While some Shīʿa women were targeted with explicit misogyny – for instance, referred to as ‘Shīʿa slut’ or ‘Rāfiḍah whore’ – they were also targeted on the basis of religious and theological differences. Much of this made specific reference to ‘nikāḥ al-mutʿah’ (pleasure marriage), a form of marriage permitted in Twelver Shīʿa ʿIslām that allows a man and a woman to marry for a specific period of time in order to engage in sexual relations. A practice often criticised as ‘religious prostitution’, such references sought to sexually objectify Shīʿa women.
Racial and national difference also informed expressions of online Shiaphobia. This was most evident where victims made explicit reference to Iran (where Shīʿa Islam is the state religion), such as posting images of Shīʿa pilgrimage sites in the country. Doing so resulted in many being called ‘Majus’. A term referring to Zoroastrians, since the Iran-Iraq war in the 1980s, it has been used in increasingly insulting ways to refer to Iran’s pre-Islamic history, thereby implicitly deeming Iranians to be non-Muslims. The catalyst for this was Saddam Hussein who, as the then President of Iraq, used the term in an official capacity to denigrate Iranians. Today, ‘Majus’ is a racial insult akin to the ‘N’ or ‘P’ words in Western parlance. Shīʿa Muslims in general were also dehumanised, being routinely referred to as ‘Snakes’, ‘Cockroaches’, and ‘Dogs of Jahannam (Hell)’.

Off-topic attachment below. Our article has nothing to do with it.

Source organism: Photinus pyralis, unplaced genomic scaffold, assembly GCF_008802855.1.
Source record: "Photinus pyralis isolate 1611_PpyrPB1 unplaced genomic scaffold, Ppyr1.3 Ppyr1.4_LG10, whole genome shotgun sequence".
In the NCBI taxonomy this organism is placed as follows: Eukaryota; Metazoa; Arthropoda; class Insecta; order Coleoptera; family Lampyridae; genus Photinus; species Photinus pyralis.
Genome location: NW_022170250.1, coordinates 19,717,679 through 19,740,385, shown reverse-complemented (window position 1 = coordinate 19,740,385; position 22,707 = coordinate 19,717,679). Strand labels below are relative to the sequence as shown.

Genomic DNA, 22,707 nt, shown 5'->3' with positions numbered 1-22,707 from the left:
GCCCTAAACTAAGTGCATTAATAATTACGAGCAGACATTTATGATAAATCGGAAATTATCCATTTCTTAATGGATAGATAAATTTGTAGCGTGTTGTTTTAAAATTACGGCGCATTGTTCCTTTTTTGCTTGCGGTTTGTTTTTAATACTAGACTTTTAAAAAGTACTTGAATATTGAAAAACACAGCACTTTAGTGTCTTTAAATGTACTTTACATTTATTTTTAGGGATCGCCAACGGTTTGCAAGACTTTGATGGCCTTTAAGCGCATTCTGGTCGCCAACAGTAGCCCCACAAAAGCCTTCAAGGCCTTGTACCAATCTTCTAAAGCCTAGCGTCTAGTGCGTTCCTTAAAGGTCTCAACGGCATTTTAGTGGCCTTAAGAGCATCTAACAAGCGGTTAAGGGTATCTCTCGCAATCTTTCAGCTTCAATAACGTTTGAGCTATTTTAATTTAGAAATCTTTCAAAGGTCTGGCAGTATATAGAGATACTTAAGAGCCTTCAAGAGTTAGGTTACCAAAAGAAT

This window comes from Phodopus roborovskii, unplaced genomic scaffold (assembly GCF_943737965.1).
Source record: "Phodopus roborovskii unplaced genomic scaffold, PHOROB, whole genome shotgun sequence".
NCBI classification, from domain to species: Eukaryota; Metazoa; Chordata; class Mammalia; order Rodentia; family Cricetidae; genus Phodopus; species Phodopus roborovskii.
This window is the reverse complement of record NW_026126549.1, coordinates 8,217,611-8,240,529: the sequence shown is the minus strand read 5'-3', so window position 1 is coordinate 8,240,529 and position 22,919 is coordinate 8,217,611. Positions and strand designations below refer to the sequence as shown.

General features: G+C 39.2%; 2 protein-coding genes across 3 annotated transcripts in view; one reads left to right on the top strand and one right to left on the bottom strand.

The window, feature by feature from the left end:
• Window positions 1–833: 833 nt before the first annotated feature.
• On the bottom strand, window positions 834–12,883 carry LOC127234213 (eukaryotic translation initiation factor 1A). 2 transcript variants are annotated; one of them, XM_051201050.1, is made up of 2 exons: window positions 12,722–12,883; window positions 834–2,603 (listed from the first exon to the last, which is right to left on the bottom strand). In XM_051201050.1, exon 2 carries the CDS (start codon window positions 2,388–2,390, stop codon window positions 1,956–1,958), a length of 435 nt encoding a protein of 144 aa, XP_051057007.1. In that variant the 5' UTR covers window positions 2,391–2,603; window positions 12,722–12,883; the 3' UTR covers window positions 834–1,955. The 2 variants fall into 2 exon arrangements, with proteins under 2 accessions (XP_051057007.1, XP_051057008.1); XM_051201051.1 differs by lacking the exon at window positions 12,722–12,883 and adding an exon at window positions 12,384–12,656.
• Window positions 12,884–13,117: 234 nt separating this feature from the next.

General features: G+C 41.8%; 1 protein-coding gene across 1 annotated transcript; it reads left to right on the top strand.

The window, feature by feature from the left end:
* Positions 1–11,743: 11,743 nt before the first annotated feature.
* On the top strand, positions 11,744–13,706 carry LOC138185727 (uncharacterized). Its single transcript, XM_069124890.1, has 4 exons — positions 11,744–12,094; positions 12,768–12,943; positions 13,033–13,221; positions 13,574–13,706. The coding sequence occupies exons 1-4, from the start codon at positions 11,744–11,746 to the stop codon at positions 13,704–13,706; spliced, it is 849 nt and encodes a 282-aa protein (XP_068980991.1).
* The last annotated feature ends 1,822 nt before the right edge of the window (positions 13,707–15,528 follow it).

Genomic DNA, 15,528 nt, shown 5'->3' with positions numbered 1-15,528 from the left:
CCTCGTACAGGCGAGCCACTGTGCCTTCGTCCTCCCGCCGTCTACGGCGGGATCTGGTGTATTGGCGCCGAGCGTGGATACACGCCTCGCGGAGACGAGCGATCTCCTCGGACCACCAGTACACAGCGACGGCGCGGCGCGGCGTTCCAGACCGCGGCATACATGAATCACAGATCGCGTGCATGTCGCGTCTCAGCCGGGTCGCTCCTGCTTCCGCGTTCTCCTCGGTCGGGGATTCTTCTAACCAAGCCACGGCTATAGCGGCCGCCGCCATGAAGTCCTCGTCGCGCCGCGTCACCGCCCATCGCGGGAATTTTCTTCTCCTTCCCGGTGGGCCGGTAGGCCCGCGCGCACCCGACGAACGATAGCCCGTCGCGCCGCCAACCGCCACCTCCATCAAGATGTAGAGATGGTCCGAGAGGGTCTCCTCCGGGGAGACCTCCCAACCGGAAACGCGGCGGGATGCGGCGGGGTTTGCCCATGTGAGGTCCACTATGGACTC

Responding to Shiaphobia
While it would be easy to dismiss the spike in Shiaphobia that followed ʿĀshūrāʾ as being anomalous, ongoing research being undertaken at the University of Leicester shows that there have been other similar spikes in recent months. In the UK this year, this was evident following the festival of Eid al-Ghadīr (an Islamic holiday celebrated by Shīʿa Muslims but not Sunnī Muslims). Similar expressions also ensued immediately after the attempted murder of the author Salman Rushdie and the killing of four Shīʿa Muslims in Albuquerque in the United States.